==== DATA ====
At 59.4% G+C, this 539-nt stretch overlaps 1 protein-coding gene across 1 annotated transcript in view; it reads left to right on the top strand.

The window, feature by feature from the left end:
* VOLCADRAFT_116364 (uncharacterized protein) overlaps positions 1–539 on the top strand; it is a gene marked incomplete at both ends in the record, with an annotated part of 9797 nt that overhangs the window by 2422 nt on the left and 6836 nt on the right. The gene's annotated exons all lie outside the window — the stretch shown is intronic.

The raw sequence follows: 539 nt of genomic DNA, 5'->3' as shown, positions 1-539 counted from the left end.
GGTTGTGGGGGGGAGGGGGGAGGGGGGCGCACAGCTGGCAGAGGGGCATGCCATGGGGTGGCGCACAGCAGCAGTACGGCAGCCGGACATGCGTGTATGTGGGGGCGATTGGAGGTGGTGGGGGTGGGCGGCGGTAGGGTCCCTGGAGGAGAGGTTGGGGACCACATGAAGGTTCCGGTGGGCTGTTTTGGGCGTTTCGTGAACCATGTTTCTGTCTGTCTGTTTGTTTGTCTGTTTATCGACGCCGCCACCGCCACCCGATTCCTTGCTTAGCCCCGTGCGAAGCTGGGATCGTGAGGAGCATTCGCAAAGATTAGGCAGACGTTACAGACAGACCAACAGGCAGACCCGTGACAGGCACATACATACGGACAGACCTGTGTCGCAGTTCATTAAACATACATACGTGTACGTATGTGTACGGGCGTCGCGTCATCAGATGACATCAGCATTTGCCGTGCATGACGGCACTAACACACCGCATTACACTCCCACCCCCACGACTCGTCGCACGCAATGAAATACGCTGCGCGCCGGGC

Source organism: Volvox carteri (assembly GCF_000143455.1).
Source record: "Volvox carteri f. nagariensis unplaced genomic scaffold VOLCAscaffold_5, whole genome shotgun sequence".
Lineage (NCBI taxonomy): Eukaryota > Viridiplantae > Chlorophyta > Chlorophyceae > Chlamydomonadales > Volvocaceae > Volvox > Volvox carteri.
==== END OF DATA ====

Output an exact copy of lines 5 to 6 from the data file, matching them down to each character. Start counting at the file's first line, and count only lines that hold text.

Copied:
GGTTGTGGGGGGGAGGGGGGAGGGGGGCGCACAGCTGGCAGAGGGGCATGCCATGGGGTGGCGCACAGCAGCAGTACGGCAGCCGGACATGCGTGTATGTGGGGGCGATTGGAGGTGGTGGGGGTGGGCGGCGGTAGGGTCCCTGGAGGAGAGGTTGGGGACCACATGAAGGTTCCGGTGGGCTGTTTTGGGCGTTTCGTGAACCATGTTTCTGTCTGTCTGTTTGTTTGTCTGTTTATCGACGCCGCCACCGCCACCCGATTCCTTGCTTAGCCCCGTGCGAAGCTGGGATCGTGAGGAGCATTCGCAAAGATTAGGCAGACGTTACAGACAGACCAACAGGCAGACCCGTGACAGGCACATACATACGGACAGACCTGTGTCGCAGTTCATTAAACATACATACGTGTACGTATGTGTACGGGCGTCGCGTCATCAGATGACATCAGCATTTGCCGTGCATGACGGCACTAACACACCGCATTACACTCCCACCCCCACGACTCGTCGCACGCAATGAAATACGCTGCGCGCCGGGC

Source organism: Volvox carteri (assembly GCF_000143455.1).